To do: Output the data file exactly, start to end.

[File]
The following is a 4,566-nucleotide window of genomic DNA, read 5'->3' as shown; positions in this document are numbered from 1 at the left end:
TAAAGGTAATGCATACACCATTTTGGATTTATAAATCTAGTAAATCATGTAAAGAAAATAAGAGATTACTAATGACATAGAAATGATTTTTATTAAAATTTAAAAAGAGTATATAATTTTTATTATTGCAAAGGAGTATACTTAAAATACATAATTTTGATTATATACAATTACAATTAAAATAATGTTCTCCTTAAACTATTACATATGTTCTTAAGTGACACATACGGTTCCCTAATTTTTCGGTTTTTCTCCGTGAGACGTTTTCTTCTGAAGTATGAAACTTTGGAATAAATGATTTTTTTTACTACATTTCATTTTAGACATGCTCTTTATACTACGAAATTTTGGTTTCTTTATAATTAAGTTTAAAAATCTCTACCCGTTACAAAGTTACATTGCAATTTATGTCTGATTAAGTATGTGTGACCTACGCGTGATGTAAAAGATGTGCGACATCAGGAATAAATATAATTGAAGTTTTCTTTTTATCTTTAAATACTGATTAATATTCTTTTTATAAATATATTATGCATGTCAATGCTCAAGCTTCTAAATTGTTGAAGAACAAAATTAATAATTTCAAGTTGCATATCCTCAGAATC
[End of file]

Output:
The following is a 4,566-nucleotide window of genomic DNA, read 5'->3' as shown; positions in this document are numbered from 1 at the left end:
TAAAGGTAATGCATACACCATTTTGGATTTATAAATCTAGTAAATCATGTAAAGAAAATAAGAGATTACTAATGACATAGAAATGATTTTTATTAAAATTTAAAAAGAGTATATAATTTTTATTATTGCAAAGGAGTATACTTAAAATACATAATTTTGATTATATACAATTACAATTAAAATAATGTTCTCCTTAAACTATTACATATGTTCTTAAGTGACACATACGGTTCCCTAATTTTTCGGTTTTTCTCCGTGAGACGTTTTCTTCTGAAGTATGAAACTTTGGAATAAATGATTTTTTTTACTACATTTCATTTTAGACATGCTCTTTATACTACGAAATTTTGGTTTCTTTATAATTAAGTTTAAAAATCTCTACCCGTTACAAAGTTACATTGCAATTTATGTCTGATTAAGTATGTGTGACCTACGCGTGATGTAAAAGATGTGCGACATCAGGAATAAATATAATTGAAGTTTTCTTTTTATCTTTAAATACTGATTAATATTCTTTTTATAAATATATTATGCATGTCAATGCTCAAGCTTCTAAATTGTTGAAGAACAAAATTAATAATTTCAAGTTGCATATCCTCAGAATC